The monument includes two moated enclosures located immediately to the north east and south west of St Andrew's Church, together with an associated area of medieval settlement between the two, directly to the north and west of the church.
The south western moated site includes a roughly rectangular island measuring up to 82m east to west by 60m north to south which has been terraced into the slope. This is enclosed by a partly waterfilled moat measuring an average of 14m wide and up to 3m in depth. A causeway across the north arm of the moat is known to have been in use before 1847 and is thought to represent the original access to the island. The southern part of the island is occupied by Brockley Hall, a Listed Building Grade I, which dates from the late 13th century.
The north eastern moated enclosure includes an island measuring up to 42m east to west by 24m north to south, which is enclosed by a waterfilled moat measuring an average of 7m wide and 1.5m deep. The northern arm of the moat extends westwards for 46m beyond the north west corner. A shallow bank, up to 6m wide, to the north of the north arm of the moat and the western extension, is thought to have been constructed with material upcast from the moat and forms a dam between the northern arm and the stream immediately to the north. A narrow leat links the north east corner of the moat to the stream.
An L-shaped area to the west of the north east moated enclosure and to the north east of St Andrew's Church, contains earthworks which are considered to mark remains of associated medieval settlement, and is therefore included in the scheduling.
The south western moat is thought to represent the site of Brockley Hall Manor which arose out of the estates of Peter and Alan de Brockley, held of the Abbot of St Edmunds, in the late 12th century. In 1286 the lordship was held of the abbey by John Algar for one knight's fee and encompassed `a messuage, 250 acres of land, 10 acres of wood, 8 acres of meadow and pasture, a windmill and the advowson of the church'. In 1302/3 Robert de Northwold settled the manor of Brockley on Alexander, son of Ralph de Walsham, and Joan his wife. Alexander de Walsham is recorded in 1316 as being `lord of the township of Brockley'. The north east moated enclosure is believed to represent the original site of the rectory and may be contemporary with both the south west moat and St Andrew's Church. Both moated enclosures have changed little since 1847 when they were depicted on the Tithe map of Brockley.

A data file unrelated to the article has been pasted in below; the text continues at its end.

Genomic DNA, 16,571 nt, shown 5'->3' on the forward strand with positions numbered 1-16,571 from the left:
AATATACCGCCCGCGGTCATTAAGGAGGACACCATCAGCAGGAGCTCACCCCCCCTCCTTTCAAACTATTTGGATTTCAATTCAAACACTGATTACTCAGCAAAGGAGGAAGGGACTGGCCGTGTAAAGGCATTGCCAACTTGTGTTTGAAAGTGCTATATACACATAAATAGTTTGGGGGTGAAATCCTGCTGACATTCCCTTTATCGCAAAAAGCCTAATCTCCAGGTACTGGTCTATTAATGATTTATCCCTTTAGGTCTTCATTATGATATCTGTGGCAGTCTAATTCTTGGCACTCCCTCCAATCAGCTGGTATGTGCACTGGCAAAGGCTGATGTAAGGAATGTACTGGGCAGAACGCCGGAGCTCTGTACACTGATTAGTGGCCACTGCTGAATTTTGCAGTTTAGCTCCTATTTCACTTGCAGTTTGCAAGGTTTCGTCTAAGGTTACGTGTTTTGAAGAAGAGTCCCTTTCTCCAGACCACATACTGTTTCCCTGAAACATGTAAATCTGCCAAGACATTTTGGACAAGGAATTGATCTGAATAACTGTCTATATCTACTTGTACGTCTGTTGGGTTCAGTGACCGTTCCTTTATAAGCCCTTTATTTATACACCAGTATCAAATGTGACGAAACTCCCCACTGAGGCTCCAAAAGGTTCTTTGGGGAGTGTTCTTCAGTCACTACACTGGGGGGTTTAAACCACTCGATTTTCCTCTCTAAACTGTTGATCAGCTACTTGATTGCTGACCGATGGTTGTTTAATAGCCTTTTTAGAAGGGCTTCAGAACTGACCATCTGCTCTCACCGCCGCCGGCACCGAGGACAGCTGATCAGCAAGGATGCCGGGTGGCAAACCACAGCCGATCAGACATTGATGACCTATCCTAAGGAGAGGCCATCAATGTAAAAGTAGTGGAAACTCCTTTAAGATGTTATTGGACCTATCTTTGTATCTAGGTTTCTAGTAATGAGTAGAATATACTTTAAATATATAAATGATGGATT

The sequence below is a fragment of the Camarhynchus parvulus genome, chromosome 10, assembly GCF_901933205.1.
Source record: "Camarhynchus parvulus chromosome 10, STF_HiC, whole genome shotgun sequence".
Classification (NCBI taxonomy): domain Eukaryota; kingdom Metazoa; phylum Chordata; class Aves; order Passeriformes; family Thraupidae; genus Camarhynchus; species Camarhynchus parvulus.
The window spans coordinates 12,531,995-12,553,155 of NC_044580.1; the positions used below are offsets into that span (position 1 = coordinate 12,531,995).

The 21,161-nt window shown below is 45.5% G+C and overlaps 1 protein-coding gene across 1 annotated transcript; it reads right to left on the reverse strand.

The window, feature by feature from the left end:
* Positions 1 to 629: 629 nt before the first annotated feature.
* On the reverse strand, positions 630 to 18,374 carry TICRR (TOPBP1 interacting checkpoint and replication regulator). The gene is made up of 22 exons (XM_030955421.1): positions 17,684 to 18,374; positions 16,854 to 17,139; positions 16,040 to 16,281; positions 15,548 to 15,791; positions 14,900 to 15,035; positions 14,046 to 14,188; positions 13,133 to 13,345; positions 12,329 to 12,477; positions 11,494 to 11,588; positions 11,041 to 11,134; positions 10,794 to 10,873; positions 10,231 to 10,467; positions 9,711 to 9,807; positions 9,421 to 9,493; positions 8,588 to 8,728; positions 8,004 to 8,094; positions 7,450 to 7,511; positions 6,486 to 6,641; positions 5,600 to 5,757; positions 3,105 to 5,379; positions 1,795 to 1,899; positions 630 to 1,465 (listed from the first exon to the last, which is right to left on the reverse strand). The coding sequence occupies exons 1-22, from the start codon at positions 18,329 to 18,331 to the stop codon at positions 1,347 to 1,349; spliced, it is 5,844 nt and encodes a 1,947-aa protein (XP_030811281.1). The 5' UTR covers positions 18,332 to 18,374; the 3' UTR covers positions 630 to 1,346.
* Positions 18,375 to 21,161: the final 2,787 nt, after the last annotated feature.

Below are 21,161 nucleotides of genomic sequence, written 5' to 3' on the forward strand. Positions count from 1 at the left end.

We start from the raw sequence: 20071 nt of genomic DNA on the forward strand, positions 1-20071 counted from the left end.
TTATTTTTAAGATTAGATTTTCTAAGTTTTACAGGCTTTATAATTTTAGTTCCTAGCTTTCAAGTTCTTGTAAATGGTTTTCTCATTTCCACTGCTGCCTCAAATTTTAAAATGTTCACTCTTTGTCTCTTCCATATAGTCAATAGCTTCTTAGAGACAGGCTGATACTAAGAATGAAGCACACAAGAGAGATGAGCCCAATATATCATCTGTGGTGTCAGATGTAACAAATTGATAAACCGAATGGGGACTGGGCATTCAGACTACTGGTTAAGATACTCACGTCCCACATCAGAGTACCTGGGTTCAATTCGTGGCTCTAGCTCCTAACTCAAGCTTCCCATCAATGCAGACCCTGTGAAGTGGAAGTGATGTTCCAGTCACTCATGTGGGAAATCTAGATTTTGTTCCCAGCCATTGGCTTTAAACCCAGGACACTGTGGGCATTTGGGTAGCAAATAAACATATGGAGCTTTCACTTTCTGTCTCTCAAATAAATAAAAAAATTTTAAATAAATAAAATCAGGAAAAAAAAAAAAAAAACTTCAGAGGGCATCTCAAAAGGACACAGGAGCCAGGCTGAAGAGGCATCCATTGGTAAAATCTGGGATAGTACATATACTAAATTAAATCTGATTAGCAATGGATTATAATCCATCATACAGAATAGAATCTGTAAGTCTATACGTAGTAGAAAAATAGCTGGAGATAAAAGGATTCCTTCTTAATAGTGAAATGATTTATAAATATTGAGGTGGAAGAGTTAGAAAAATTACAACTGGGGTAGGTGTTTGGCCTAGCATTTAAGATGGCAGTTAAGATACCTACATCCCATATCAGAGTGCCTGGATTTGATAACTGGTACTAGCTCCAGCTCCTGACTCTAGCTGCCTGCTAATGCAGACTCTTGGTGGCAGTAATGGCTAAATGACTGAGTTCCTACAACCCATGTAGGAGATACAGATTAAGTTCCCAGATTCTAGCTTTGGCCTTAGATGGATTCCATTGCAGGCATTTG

Brockley Hall, the modern garage, outhouses, sheds, walls, septic tank, steps and gates which stand within the south western moated site, along with the footbridge across the southern arm of the south western moat and all fences, tarmac and concrete surfaces are excluded from the scheduling, although the ground beneath these features is included.